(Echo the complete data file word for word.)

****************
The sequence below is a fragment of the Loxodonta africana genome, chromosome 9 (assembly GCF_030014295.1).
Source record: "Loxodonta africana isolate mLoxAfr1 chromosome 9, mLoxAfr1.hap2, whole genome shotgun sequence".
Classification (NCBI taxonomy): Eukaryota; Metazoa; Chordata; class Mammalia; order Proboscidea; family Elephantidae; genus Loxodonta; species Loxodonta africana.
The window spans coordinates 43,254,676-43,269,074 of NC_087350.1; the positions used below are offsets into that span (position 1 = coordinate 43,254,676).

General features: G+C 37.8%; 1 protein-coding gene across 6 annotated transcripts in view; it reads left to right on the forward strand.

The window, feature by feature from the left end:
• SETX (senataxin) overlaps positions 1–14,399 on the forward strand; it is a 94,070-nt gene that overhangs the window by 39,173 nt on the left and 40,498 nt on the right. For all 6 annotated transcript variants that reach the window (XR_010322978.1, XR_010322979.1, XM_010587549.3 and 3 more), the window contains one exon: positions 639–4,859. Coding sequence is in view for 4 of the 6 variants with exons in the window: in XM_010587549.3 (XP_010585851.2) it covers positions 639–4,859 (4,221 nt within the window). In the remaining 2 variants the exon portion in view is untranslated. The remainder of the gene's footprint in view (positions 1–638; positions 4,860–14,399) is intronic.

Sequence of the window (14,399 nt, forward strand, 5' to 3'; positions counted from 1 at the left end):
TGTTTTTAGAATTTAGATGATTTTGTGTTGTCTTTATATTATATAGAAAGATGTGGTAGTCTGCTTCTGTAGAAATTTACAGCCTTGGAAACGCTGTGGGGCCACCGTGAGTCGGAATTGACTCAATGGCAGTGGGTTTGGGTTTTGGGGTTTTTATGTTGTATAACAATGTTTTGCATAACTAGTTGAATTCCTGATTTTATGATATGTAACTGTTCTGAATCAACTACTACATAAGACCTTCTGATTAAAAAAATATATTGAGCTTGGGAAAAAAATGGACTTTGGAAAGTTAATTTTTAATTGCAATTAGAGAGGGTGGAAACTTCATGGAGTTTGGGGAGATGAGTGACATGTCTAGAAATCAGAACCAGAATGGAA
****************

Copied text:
The sequence below is a fragment of the Loxodonta africana genome, chromosome 9 (assembly GCF_030014295.1).
Source record: "Loxodonta africana isolate mLoxAfr1 chromosome 9, mLoxAfr1.hap2, whole genome shotgun sequence".
Classification (NCBI taxonomy): Eukaryota; Metazoa; Chordata; class Mammalia; order Proboscidea; family Elephantidae; genus Loxodonta; species Loxodonta africana.
The window spans coordinates 43,254,676-43,269,074 of NC_087350.1; the positions used below are offsets into that span (position 1 = coordinate 43,254,676).

General features: G+C 37.8%; 1 protein-coding gene across 6 annotated transcripts in view; it reads left to right on the forward strand.

The window, feature by feature from the left end:
• SETX (senataxin) overlaps positions 1–14,399 on the forward strand; it is a 94,070-nt gene that overhangs the window by 39,173 nt on the left and 40,498 nt on the right. For all 6 annotated transcript variants that reach the window (XR_010322978.1, XR_010322979.1, XM_010587549.3 and 3 more), the window contains one exon: positions 639–4,859. Coding sequence is in view for 4 of the 6 variants with exons in the window: in XM_010587549.3 (XP_010585851.2) it covers positions 639–4,859 (4,221 nt within the window). In the remaining 2 variants the exon portion in view is untranslated. The remainder of the gene's footprint in view (positions 1–638; positions 4,860–14,399) is intronic.

Sequence of the window (14,399 nt, forward strand, 5' to 3'; positions counted from 1 at the left end):
TGTTTTTAGAATTTAGATGATTTTGTGTTGTCTTTATATTATATAGAAAGATGTGGTAGTCTGCTTCTGTAGAAATTTACAGCCTTGGAAACGCTGTGGGGCCACCGTGAGTCGGAATTGACTCAATGGCAGTGGGTTTGGGTTTTGGGGTTTTTATGTTGTATAACAATGTTTTGCATAACTAGTTGAATTCCTGATTTTATGATATGTAACTGTTCTGAATCAACTACTACATAAGACCTTCTGATTAAAAAAATATATTGAGCTTGGGAAAAAAATGGACTTTGGAAAGTTAATTTTTAATTGCAATTAGAGAGGGTGGAAACTTCATGGAGTTTGGGGAGATGAGTGACATGTCTAGAAATCAGAACCAGAATGGAA